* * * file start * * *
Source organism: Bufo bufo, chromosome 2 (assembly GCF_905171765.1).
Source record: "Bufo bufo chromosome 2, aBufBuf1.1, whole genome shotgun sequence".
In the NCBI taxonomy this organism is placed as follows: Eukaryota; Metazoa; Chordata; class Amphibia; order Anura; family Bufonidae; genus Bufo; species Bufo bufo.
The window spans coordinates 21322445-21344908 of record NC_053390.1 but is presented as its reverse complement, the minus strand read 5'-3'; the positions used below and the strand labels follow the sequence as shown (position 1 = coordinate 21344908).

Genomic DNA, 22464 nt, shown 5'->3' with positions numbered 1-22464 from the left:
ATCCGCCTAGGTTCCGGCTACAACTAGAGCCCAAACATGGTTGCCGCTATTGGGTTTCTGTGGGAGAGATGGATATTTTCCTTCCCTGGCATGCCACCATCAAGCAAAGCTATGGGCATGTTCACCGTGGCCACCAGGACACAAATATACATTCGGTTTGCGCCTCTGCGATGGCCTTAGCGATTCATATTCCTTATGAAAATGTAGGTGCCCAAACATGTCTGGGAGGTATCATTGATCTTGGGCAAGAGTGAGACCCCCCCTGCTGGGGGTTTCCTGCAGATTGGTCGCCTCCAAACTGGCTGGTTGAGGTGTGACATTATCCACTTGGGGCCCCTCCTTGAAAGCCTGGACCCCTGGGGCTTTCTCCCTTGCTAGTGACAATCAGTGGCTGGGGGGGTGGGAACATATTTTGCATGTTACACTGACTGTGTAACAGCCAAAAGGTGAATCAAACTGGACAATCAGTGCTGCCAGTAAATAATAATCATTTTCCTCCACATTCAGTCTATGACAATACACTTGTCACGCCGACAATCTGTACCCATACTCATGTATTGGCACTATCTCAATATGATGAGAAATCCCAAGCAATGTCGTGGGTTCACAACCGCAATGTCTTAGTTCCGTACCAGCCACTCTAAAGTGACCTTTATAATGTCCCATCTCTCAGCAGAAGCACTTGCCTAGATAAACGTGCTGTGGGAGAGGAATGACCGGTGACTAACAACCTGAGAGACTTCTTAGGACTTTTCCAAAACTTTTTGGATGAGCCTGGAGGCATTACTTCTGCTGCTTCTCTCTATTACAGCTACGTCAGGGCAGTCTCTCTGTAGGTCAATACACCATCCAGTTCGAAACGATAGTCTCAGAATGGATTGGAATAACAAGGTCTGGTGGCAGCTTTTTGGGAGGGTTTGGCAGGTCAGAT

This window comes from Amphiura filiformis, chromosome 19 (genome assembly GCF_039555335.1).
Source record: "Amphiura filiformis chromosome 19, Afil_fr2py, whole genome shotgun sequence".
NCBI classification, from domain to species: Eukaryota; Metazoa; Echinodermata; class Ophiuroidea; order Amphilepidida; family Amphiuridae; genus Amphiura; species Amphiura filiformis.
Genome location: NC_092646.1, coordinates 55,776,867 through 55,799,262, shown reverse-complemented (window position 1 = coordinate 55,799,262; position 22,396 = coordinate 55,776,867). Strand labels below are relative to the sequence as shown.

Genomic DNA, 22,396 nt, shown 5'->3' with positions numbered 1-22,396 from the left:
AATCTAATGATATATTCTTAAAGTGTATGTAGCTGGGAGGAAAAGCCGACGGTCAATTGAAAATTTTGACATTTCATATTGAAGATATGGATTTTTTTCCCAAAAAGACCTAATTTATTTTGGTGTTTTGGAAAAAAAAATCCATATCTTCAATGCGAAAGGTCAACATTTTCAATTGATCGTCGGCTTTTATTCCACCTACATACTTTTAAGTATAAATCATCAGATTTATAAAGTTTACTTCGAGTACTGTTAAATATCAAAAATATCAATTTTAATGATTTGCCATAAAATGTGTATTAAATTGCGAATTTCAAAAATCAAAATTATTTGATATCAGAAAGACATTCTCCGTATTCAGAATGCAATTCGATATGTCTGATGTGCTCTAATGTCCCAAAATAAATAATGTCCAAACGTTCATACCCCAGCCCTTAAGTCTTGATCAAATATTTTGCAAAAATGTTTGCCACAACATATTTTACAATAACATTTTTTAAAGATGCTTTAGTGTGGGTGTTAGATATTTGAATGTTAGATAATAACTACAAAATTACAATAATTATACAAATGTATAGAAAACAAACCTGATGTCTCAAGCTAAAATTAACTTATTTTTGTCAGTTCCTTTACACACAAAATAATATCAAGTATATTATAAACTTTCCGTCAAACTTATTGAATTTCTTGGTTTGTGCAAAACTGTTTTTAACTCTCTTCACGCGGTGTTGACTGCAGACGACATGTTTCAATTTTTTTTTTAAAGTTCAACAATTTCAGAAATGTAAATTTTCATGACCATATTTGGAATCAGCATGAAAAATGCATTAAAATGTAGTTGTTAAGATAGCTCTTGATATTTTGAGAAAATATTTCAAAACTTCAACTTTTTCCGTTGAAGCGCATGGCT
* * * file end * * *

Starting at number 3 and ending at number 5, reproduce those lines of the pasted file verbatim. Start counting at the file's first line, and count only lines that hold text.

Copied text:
In the NCBI taxonomy this organism is placed as follows: Eukaryota; Metazoa; Chordata; class Amphibia; order Anura; family Bufonidae; genus Bufo; species Bufo bufo.
The window spans coordinates 21322445-21344908 of record NC_053390.1 but is presented as its reverse complement, the minus strand read 5'-3'; the positions used below and the strand labels follow the sequence as shown (position 1 = coordinate 21344908).

Genomic DNA, 22464 nt, shown 5'->3' with positions numbered 1-22464 from the left: